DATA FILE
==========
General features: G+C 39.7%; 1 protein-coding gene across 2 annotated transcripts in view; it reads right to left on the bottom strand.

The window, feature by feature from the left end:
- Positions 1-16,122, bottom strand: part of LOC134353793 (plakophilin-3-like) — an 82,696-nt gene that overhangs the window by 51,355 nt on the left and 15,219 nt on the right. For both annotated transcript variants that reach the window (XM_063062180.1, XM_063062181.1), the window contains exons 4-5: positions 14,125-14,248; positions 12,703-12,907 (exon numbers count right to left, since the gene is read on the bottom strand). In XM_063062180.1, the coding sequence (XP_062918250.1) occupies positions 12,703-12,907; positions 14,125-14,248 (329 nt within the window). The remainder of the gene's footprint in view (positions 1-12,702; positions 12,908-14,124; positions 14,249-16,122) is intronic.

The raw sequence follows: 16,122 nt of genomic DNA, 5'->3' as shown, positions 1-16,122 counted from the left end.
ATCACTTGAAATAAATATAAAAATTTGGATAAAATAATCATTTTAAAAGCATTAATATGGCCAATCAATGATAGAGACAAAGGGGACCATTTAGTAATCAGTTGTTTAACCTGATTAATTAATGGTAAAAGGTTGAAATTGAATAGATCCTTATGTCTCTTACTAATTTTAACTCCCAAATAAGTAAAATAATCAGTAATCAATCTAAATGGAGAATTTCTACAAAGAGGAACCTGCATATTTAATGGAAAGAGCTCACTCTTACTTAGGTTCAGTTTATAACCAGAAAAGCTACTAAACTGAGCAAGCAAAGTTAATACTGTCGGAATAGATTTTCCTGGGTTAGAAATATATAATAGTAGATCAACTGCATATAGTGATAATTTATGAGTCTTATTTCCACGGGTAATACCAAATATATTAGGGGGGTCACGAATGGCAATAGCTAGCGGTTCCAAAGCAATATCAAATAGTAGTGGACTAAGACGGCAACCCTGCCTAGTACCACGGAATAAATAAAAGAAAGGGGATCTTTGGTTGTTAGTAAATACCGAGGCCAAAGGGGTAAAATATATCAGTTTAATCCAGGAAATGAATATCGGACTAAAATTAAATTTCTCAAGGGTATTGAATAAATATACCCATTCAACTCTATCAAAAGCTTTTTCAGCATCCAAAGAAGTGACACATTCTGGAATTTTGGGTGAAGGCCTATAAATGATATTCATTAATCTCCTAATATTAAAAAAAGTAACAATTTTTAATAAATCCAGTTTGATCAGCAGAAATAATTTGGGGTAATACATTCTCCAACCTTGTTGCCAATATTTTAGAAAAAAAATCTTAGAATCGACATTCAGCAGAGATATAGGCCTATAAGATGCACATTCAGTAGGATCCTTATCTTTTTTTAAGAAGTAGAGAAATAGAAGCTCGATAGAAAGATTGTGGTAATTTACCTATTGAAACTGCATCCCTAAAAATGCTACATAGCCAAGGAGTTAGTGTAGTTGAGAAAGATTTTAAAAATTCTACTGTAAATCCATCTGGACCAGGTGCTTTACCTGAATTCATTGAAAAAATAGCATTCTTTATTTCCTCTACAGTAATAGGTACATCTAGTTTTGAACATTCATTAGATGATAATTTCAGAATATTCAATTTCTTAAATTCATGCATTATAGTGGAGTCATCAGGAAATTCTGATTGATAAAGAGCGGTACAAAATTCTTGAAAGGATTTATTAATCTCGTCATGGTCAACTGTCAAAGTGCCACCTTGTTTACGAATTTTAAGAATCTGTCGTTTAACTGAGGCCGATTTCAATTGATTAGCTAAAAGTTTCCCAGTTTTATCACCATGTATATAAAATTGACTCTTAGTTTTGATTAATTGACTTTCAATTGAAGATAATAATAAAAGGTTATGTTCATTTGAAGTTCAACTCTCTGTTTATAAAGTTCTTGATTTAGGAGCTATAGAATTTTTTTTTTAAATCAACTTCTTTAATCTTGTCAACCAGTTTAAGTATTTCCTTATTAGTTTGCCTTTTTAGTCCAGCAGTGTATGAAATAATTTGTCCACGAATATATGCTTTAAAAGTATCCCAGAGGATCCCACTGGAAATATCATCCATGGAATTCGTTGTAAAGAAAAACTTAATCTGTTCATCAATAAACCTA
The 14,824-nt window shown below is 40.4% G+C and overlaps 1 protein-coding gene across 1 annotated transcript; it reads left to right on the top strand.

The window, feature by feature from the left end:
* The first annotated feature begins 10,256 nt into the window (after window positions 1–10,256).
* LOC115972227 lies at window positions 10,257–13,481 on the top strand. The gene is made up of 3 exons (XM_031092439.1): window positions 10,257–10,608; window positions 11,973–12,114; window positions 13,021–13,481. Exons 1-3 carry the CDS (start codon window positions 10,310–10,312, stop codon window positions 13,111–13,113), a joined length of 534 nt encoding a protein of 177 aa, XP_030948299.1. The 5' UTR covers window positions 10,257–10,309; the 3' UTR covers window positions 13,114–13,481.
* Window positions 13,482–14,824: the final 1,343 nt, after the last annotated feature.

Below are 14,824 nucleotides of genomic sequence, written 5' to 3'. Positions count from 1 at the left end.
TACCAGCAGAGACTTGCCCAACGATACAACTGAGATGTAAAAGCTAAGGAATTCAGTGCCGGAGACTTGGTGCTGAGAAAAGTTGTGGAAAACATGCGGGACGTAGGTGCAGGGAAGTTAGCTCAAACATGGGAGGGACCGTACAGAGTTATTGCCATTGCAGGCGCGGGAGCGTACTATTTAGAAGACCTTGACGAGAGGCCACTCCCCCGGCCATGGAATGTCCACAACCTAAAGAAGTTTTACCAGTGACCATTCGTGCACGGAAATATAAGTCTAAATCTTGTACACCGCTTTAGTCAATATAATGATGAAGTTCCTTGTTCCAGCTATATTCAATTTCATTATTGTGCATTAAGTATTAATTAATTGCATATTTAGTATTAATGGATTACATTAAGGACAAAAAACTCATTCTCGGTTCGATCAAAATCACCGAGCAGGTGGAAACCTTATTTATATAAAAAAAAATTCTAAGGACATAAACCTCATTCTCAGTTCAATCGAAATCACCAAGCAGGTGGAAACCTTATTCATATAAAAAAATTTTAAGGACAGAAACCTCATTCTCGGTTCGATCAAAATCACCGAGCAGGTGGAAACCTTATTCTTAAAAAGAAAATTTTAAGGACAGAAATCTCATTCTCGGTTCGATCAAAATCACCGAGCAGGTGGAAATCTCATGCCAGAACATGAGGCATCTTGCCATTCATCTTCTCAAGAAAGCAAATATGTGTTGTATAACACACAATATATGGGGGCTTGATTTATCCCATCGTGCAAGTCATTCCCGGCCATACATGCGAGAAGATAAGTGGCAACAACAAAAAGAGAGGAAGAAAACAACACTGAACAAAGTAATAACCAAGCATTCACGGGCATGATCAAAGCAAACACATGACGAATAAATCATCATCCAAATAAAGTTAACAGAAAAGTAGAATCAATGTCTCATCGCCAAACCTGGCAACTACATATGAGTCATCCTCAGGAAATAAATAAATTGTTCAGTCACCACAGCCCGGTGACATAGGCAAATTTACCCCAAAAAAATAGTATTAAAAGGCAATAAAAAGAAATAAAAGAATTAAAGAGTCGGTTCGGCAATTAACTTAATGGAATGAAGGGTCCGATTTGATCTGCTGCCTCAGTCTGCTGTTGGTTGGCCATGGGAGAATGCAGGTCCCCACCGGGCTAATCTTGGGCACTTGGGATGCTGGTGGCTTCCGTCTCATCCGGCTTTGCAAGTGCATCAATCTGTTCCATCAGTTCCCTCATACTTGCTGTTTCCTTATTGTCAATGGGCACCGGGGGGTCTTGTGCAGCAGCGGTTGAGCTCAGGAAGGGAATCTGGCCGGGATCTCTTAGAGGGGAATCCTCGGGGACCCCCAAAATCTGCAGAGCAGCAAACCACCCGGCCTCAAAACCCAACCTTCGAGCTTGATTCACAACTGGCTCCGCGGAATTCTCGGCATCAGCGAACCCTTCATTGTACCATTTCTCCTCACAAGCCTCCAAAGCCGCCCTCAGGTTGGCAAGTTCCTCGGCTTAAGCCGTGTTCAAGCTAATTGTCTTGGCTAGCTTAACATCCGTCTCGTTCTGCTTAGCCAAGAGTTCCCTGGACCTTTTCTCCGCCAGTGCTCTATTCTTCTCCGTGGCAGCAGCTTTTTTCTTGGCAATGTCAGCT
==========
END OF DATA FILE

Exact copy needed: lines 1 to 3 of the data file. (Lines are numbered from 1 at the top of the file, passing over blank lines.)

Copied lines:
General features: G+C 39.7%; 1 protein-coding gene across 2 annotated transcripts in view; it reads right to left on the bottom strand.

The window, feature by feature from the left end:
- Positions 1-16,122, bottom strand: part of LOC134353793 (plakophilin-3-like) — an 82,696-nt gene that overhangs the window by 51,355 nt on the left and 15,219 nt on the right. For both annotated transcript variants that reach the window (XM_063062180.1, XM_063062181.1), the window contains exons 4-5: positions 14,125-14,248; positions 12,703-12,907 (exon numbers count right to left, since the gene is read on the bottom strand). In XM_063062180.1, the coding sequence (XP_062918250.1) occupies positions 12,703-12,907; positions 14,125-14,248 (329 nt within the window). The remainder of the gene's footprint in view (positions 1-12,702; positions 12,908-14,124; positions 14,249-16,122) is intronic.